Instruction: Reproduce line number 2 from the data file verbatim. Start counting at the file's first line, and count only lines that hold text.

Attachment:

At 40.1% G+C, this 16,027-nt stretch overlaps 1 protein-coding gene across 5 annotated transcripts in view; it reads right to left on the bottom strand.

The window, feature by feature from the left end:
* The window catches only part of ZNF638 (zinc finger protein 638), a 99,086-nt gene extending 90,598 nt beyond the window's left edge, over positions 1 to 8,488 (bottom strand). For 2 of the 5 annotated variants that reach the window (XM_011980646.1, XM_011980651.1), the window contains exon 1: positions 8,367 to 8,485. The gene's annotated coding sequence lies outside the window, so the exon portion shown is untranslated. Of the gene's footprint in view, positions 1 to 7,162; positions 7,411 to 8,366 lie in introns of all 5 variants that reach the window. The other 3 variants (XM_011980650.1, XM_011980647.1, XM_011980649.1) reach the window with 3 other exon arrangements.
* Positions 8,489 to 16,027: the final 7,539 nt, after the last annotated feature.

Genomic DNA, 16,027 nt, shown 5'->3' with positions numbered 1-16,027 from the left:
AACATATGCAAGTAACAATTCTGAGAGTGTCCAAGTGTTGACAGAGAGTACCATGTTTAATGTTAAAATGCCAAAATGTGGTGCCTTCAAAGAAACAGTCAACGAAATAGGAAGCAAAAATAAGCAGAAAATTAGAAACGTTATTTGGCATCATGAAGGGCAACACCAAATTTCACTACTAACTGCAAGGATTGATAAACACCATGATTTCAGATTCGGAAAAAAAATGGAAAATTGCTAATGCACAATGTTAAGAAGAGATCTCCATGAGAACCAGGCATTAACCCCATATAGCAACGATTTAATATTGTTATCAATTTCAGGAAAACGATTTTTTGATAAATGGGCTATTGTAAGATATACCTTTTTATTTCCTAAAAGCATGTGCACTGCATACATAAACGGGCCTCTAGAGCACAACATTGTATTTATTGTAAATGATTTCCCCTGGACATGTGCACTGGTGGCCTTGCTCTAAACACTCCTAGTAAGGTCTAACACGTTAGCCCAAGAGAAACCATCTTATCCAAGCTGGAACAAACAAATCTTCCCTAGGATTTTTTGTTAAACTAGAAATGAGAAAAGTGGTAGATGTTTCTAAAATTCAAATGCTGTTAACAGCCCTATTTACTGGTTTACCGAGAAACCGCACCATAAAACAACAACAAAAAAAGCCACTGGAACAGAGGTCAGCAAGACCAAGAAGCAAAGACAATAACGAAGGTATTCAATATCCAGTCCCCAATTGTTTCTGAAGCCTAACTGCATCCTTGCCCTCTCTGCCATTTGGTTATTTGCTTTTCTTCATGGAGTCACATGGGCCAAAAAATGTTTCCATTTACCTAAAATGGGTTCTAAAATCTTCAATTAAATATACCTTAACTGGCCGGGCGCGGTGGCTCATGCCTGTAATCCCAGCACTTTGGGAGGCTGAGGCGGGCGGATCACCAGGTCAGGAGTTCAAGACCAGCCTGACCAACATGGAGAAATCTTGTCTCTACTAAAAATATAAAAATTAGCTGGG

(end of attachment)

The window, feature by feature from the left end: